There are a lot of options for a lot of budgets when you decide to spend some time in Peru. If you're a family or what to do something experiential and really memorable, the choices can get overwhelming.
I interviewed Andre Robles of Voyagers Travel (http://www.machupicchutours.travel/), one of the top tour operators in South America, to get his tips on how couples and families should plan their trip. He shares some highlights, some alternatives, and some advice on how much time you need.
Let's say this is my first time in Peru, so of course I have to see Machu Picchu. Plus I want to get a real flavor of Peru. What do you suggest?
"When it comes to 'flavor,' Lima is a terrific culinary city, so first of all don't get off one plane and board another one straight to Cusco. We like to show visitors the history of food in Lima, taking them to a real ceviche place—historically this was not a fancy dish—and explore the African influences as well. We can set up cooking classes and gastronomy tours in addition to hitting the highlights of the city in the historic center. This is not one of those cities where you should sit on a bus and listen to a guy with a microphone. It takes people with local expertise to show you what's special about Lima.
There and elsewhere in Peru, we also like to spice things up by putting clients in interesting hotels with character, like Hotel B in Barranco, Lima or El Mercado Tunqui in Cusco. Or if they're luxury travelers, somewhere like Inkaterra's La Casona (very tastefully done) or the new Hotel Nazarenas (with the water flowing through it's a unique place). This is a much more satisfying experience than the sameness of a Swissotel or Marriott.
So we head to Cusco then and whoa—what's with this screaming headache I just got?
We often recommend that people start in the Sacred Valley and go to Machu Picchu before spending time in Cusco because of the altitude. Of course we'll visit places like Chinchero and Pisac, then we try to put guests in an interesting place to stay again. We like Sol y Luna and the community projects they're involved in, plus the Pakiritambo Hotel in Ollantaytambo.
We're a licensed operator for the four-day Inca Trail and we can really do that right with hot showers, air mattresses, and a dining tent with real chairs along the way. But the spots get booked up for ahead, so we usually advise people to do the two-day hike instead. This is better anyway for families or multi-generational trips. We send a real archaeologist along and you visit the great Winay Wayna site, which is often almost empty. Then in the morning you get to enter Machu Picchu via the Sun Gate, which is a great experience.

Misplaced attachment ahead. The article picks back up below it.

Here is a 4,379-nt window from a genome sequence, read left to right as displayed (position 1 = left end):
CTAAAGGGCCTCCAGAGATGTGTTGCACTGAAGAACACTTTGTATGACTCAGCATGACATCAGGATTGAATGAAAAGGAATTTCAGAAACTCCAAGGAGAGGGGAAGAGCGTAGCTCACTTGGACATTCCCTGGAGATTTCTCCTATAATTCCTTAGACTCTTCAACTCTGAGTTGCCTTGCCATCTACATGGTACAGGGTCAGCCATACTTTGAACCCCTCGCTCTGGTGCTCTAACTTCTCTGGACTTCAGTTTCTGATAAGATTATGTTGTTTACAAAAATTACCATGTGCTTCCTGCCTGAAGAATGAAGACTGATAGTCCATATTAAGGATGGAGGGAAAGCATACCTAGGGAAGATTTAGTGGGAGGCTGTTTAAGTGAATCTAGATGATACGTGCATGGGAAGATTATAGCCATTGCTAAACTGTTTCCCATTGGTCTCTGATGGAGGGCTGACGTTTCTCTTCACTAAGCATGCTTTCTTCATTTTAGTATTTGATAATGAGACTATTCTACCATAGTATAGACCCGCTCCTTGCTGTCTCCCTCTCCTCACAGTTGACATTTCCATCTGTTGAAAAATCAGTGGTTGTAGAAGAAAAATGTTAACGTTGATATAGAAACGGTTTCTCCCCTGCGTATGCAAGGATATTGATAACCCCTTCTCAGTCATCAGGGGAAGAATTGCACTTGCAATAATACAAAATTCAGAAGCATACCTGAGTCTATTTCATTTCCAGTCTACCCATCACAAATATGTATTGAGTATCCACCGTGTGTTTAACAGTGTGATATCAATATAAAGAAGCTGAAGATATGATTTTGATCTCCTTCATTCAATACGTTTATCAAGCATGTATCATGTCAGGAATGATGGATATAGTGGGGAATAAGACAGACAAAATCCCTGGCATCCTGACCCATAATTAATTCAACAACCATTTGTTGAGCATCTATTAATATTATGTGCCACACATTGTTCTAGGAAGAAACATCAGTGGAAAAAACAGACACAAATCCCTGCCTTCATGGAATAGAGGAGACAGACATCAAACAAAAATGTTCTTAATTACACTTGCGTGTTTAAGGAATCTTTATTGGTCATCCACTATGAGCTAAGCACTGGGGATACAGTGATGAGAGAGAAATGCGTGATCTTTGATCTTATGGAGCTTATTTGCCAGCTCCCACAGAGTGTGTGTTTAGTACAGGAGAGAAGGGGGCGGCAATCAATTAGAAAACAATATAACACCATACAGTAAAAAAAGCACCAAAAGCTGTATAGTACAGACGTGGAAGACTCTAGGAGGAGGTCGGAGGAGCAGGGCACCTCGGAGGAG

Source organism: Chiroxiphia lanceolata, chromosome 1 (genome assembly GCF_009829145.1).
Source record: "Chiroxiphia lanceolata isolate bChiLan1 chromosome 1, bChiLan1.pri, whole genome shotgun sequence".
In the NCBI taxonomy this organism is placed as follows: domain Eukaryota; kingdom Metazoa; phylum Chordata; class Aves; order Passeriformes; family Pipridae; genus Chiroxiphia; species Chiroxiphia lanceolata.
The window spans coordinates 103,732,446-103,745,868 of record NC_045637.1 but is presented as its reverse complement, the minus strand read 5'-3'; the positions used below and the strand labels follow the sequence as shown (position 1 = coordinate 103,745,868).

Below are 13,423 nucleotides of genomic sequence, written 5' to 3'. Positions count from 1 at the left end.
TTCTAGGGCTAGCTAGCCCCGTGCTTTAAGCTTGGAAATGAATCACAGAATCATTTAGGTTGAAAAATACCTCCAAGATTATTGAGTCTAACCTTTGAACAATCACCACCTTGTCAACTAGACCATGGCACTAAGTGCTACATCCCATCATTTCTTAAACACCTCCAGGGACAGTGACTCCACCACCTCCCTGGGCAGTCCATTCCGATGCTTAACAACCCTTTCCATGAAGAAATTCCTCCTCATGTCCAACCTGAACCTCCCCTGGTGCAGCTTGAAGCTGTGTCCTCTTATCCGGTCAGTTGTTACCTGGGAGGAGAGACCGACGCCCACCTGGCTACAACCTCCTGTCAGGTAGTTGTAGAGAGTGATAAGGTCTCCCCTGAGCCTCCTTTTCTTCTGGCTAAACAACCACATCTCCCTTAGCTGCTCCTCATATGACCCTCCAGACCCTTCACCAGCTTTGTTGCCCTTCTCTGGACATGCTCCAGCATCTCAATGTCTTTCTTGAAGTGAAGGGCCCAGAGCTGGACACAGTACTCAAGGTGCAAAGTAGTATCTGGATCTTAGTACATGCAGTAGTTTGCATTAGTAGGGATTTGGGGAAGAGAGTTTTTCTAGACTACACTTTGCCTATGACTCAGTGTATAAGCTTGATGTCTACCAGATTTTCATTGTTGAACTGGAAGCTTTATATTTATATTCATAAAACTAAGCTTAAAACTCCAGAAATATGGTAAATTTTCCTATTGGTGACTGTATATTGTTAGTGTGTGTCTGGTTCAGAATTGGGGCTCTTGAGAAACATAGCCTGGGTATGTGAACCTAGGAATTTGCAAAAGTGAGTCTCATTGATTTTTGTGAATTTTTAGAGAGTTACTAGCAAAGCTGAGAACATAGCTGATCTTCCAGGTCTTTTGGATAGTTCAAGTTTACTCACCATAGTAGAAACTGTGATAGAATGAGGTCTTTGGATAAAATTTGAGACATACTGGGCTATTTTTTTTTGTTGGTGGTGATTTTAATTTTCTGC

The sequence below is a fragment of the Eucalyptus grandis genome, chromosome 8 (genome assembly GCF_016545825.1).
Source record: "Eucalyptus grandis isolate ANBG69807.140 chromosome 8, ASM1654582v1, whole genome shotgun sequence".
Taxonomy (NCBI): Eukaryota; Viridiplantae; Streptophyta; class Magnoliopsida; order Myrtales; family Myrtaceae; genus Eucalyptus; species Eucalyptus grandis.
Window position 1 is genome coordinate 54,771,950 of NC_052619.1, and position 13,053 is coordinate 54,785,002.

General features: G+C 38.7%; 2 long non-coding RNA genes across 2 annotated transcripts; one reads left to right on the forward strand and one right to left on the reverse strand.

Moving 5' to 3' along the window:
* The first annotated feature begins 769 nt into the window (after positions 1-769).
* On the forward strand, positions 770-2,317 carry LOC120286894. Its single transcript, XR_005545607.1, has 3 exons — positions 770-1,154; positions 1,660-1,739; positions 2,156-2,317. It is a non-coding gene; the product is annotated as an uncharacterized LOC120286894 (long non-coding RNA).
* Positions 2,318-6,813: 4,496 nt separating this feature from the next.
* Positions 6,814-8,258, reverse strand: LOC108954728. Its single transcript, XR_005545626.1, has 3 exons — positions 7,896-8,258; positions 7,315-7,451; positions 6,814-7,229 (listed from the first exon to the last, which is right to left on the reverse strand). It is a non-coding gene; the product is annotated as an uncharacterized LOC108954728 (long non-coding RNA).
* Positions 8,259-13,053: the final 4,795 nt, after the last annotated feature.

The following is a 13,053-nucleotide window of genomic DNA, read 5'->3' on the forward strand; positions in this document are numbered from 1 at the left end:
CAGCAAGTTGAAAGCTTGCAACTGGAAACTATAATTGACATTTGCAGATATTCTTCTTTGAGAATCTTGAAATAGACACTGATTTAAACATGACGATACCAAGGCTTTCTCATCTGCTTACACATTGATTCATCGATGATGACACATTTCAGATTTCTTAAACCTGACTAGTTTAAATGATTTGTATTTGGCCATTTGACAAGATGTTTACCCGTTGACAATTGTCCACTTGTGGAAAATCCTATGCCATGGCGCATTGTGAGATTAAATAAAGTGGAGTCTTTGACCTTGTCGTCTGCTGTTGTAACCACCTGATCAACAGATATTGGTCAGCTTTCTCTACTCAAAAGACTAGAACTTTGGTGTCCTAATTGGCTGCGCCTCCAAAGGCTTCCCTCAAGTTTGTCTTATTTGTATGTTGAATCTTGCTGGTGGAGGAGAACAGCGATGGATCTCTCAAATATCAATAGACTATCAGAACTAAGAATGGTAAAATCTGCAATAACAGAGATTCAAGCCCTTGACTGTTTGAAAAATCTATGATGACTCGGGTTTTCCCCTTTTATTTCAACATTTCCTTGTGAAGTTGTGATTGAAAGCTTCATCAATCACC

Now that we've got some altitude adjustment, what should we do in Cusco?
That depends a lot on you and your interests. We set you up with a private guide and if you want to spend an extra hour at Saksaywaman, no problem. With families we'll often do horseback rides at a ranch outside of town. We can do culinary tours here too, or at least sample some interesting restaurants with a sense of place. There's plenty to see just strolling around or you can attend a folkloric dance performance with costumes.
Now that we've hit the usual suspects, where else should we go?
We do a lot of business in Amazon tours (http://www.amazoncruise.net/) and if you've got a healthy budget it's a great experience to go on a river cruise on the Aqua or the Aria. In that part of the river, near Iquitos, you can actually see a lot of wildlife from the boat, without having to hike a long way, so it's good for people who can't get around so well. Plus it's very comfortable, with fantastic food, menus designed by some of Peru's top chefs.
If you want to stay in a lodge and do some walking in the jungle, Puerto Maldonado is better, plus you can fly there from Cusco in 45 minutes. The best lodge is the Inkaterra Reserva one, but there are plenty of others to choose from at lower price points.
If I've got a thing about insects and would rather avoid that area, where else would you recommend?
Ideally you've got time to head to Puno and Lake Titicaca. We try to focus on the islands and the culture there because it's a unique aspect you don't find elsewhere. You can see how the people live, how they weaved their islands. The Brisas del Titicaca folkloric dinner and dance show there is done well and is a good bet for families too. You can stay until the wee hours or you can cut out after a couple hours.
A visit to Arequipa and the Colca Canyon is quite memorable too. There's different cuisine there, like stuffed chili peppers. You've got the volcano scenery and the impressive condors flying through, in a dramatic landscape. Then of course there's the far north, with the pre-Inca ruins of Caral and Kuelep. I wish we could get more people to Kuelep as it's older than Machu Picchu and bigger, but most people don't take enough time in the country.
How much time is too little time?
Ideally you're coming to Peru for at least a week, but two weeks is much better. We'll get people wanting to "do the Galapagos and Peru" in 10 days. We tell them they can do it, but it's not going to be a very satisfying trip. Save one of them for the next time!
Interview conducted in August, 2014 by editor Timothy Scott